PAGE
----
“Ultimately, I was worried about confusing sexual arousal for romantic flourish”
Some of the guys I lived with were enjoying sex again and spoke about it candidly. I listened, intent on figuring out how they could do it. How were they able to put themselves out there like that? After an awkward date with a really smart, nice, handsome guy, we kissed in his car. For a while. All of my limbs locked and my muscles tensed as if my body were preventing itself from shattering. I couldn’t tell if it was because I really liked him, or if I was subconsciously resisting the vulnerability it takes to engage in physical intimacy. Realistically, it was probably both. Ultimately, I was worried about confusing sexual arousal for romantic flourish.
I tend to be an all-in kind of guy once I have my mind set on something. With sex, I knew that I had to put myself in a position without my usual lifelines. I also knew there was a chance I’d have an unpredictable emotional reaction. Since getting sober, depressive episodes (although briefer and not nearly as intense) would come from nowhere. I’d feel confident and sexy one moment, and then the tide would come in and wipe it all away. What if that happened during sex? I was already embarrassed, what the hell would THAT feel like?
I considered dating and holding off until I was sure it was about more than just sex, to take the pressure off. I considered reaching out to an old hookup buddy, to lean on the familiarity. I considered hiring a professional sex worker (one who would ideally have done post-doc work in applied psychoanalysis), to not feel judged (and then to process). I even considered asking a friend who was also in recovery, to have camaraderie.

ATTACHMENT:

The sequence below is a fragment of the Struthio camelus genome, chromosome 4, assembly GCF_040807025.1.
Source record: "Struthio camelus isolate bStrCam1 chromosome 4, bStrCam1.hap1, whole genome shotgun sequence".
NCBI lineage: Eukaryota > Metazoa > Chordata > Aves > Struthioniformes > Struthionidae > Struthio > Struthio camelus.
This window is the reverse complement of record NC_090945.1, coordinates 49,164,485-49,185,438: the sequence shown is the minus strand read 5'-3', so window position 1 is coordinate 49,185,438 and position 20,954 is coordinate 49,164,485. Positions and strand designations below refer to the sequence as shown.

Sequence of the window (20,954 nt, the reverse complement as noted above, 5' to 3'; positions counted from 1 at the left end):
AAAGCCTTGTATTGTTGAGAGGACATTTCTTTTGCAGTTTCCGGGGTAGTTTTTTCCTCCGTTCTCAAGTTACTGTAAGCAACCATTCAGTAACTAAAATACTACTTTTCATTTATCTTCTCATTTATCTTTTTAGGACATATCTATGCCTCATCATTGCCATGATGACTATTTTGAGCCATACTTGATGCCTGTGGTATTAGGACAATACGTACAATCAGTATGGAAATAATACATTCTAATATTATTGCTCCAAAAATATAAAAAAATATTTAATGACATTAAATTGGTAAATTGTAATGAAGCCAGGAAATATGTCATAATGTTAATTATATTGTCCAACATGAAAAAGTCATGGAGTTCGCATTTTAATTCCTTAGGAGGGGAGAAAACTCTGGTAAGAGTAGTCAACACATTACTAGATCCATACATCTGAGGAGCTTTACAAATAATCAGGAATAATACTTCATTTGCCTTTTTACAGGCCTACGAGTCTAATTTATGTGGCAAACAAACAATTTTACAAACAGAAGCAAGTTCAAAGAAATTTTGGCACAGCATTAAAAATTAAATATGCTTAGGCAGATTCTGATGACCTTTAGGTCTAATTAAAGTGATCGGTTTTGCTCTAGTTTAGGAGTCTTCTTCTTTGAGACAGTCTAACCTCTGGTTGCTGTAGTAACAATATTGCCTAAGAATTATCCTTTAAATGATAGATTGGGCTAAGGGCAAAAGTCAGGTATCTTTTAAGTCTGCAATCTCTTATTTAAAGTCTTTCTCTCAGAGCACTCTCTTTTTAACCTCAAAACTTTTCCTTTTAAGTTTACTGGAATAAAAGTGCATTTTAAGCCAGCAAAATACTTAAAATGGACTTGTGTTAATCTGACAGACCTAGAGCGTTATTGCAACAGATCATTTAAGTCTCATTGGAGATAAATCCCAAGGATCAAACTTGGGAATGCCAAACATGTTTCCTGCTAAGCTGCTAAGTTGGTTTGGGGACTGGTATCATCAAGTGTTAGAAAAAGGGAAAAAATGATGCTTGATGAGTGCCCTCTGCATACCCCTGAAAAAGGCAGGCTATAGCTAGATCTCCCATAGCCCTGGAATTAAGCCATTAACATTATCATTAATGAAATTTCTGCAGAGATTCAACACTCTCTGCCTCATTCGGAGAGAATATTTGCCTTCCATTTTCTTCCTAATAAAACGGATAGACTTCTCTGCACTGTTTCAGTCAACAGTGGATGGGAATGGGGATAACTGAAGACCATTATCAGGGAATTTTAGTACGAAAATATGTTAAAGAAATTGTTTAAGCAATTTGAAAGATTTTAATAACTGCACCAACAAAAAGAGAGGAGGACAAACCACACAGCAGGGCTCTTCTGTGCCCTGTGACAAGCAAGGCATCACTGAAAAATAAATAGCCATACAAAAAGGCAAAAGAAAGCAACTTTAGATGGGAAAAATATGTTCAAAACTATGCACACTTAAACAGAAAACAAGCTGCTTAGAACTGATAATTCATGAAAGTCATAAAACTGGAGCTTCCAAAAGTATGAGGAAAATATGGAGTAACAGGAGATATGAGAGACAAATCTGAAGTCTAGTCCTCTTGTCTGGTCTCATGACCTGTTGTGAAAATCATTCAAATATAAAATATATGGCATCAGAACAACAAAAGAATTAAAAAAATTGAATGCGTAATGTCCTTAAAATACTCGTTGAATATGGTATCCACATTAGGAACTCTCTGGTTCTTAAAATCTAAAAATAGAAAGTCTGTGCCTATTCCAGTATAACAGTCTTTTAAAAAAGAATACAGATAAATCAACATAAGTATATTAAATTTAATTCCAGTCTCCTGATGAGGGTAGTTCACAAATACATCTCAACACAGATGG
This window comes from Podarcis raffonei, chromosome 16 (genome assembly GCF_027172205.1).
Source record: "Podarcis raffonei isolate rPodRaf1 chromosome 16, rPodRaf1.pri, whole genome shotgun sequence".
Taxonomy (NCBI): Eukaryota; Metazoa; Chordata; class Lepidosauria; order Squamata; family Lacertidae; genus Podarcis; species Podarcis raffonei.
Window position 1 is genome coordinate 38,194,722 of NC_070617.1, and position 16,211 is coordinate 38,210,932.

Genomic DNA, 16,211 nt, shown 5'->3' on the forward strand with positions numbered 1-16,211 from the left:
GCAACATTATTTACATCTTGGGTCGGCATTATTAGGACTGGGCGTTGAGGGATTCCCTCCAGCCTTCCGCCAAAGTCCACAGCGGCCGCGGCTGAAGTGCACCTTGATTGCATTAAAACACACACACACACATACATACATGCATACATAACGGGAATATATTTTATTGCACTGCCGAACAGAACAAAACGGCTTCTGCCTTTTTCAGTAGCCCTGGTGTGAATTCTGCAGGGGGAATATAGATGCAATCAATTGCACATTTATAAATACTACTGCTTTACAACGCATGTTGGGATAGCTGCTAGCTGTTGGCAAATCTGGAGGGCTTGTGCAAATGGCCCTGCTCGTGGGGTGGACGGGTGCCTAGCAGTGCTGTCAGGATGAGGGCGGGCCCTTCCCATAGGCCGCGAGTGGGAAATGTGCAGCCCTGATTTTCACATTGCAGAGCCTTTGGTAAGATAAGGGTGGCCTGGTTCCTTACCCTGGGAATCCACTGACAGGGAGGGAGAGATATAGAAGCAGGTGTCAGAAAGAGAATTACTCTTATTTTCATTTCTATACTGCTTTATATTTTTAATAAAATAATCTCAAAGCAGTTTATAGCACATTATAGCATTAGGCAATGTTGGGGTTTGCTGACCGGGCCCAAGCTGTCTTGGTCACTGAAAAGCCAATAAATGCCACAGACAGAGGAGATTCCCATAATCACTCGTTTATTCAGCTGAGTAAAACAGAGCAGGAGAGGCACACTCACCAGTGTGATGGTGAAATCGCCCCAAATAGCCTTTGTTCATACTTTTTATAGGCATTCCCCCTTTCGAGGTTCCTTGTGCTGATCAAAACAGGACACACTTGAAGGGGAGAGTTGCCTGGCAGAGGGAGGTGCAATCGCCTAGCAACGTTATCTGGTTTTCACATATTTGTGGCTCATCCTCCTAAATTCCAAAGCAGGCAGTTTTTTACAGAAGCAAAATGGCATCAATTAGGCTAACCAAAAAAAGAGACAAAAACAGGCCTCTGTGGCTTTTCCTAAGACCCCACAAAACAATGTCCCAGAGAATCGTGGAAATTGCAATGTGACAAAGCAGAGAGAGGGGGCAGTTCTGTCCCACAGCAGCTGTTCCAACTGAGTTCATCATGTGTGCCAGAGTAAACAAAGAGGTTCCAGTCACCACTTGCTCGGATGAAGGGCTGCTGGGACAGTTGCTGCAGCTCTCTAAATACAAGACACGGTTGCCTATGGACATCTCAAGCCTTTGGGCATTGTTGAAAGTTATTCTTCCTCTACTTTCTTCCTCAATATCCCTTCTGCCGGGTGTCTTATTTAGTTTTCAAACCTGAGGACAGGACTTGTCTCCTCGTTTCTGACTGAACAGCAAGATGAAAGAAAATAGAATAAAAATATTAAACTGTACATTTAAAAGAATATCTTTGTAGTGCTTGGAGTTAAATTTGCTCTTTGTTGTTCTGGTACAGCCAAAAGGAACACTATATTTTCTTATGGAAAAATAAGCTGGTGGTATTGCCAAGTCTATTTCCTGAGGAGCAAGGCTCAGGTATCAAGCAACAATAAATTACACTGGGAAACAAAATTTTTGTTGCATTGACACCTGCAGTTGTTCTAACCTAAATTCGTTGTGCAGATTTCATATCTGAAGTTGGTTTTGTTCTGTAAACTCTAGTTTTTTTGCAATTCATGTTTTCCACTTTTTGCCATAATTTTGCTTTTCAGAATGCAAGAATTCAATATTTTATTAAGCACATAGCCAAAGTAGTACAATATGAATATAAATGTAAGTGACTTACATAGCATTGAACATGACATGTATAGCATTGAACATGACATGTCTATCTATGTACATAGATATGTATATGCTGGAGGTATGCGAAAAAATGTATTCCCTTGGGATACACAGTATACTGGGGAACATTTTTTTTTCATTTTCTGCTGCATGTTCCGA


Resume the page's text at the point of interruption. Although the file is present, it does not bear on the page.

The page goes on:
“A threesome with strangers in a hotel was not the way I planned my first sober-life sex experience”
What I did do was probably a bit out of fear and shame, and certainly on impulse: a stranger reached out to me on a hookup app. We established a mutual interest. He informed me that he was with another gentleman and they both wanted me to come over. And they waited until I was done with work.
A threesome with strangers in a hotel was not the way I planned my first sober-life sex experience. But I impressed myself. I was sober. I pushed myself to be more present and confident by not requesting the lights be turned off. And I was able to focus on what felt right for me at the moment. Admittedly, it did help that their English was not much better than my Spanish, so conversation wasn’t really an option. And it did help to have two bodies to focus on, to distract further from my own insecurities. It was transactional and pleasant.
So although it was precipitated by impulse rather than by logic or plan, sex for the first time since getting sober was a step in the right direction — toward being comfortable enough in my sobriety to enjoy something that I never really permitted myself to enjoy without the employment of alcohol and chemical aid.
As a sexual experience? I give it 4/10. It got the job done and everyone smiled at the end. As a moment of growth in my sobriety? I give it 8/10. Interpersonally, the stakes were low. But internally? I’m no longer worried about sober sex because I know it’s possible and I know it can be better. In fact, I look forward to having more of it.